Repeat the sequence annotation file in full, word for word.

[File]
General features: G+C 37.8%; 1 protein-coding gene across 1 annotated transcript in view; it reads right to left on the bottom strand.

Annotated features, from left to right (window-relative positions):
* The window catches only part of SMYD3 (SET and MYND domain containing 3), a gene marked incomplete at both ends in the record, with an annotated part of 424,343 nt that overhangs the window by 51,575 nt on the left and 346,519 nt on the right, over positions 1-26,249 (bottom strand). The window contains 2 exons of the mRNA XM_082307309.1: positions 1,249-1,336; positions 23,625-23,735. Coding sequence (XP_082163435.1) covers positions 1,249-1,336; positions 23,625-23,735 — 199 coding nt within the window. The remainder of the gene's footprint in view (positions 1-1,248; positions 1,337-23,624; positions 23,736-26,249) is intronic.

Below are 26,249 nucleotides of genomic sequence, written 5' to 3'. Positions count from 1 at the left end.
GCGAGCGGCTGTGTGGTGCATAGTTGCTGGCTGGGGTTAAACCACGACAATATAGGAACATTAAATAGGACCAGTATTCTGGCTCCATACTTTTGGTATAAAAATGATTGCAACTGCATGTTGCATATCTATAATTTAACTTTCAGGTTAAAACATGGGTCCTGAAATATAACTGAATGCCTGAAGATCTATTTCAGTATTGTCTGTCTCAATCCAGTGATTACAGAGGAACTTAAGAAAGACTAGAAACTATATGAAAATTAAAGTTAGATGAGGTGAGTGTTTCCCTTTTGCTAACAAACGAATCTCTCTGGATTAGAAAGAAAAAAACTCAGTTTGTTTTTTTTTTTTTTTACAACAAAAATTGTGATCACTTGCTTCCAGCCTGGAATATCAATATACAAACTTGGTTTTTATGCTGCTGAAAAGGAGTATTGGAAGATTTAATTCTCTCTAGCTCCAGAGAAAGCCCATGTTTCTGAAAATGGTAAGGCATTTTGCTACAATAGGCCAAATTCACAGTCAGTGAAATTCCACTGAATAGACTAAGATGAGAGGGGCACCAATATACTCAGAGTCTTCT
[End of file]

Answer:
General features: G+C 37.8%; 1 protein-coding gene across 1 annotated transcript in view; it reads right to left on the bottom strand.

Annotated features, from left to right (window-relative positions):
* The window catches only part of SMYD3 (SET and MYND domain containing 3), a gene marked incomplete at both ends in the record, with an annotated part of 424,343 nt that overhangs the window by 51,575 nt on the left and 346,519 nt on the right, over positions 1-26,249 (bottom strand). The window contains 2 exons of the mRNA XM_082307309.1: positions 1,249-1,336; positions 23,625-23,735. Coding sequence (XP_082163435.1) covers positions 1,249-1,336; positions 23,625-23,735 — 199 coding nt within the window. The remainder of the gene's footprint in view (positions 1-1,248; positions 1,337-23,624; positions 23,736-26,249) is intronic.

Below are 26,249 nucleotides of genomic sequence, written 5' to 3'. Positions count from 1 at the left end.
GCGAGCGGCTGTGTGGTGCATAGTTGCTGGCTGGGGTTAAACCACGACAATATAGGAACATTAAATAGGACCAGTATTCTGGCTCCATACTTTTGGTATAAAAATGATTGCAACTGCATGTTGCATATCTATAATTTAACTTTCAGGTTAAAACATGGGTCCTGAAATATAACTGAATGCCTGAAGATCTATTTCAGTATTGTCTGTCTCAATCCAGTGATTACAGAGGAACTTAAGAAAGACTAGAAACTATATGAAAATTAAAGTTAGATGAGGTGAGTGTTTCCCTTTTGCTAACAAACGAATCTCTCTGGATTAGAAAGAAAAAAACTCAGTTTGTTTTTTTTTTTTTTTACAACAAAAATTGTGATCACTTGCTTCCAGCCTGGAATATCAATATACAAACTTGGTTTTTATGCTGCTGAAAAGGAGTATTGGAAGATTTAATTCTCTCTAGCTCCAGAGAAAGCCCATGTTTCTGAAAATGGTAAGGCATTTTGCTACAATAGGCCAAATTCACAGTCAGTGAAATTCCACTGAATAGACTAAGATGAGAGGGGCACCAATATACTCAGAGTCTTCT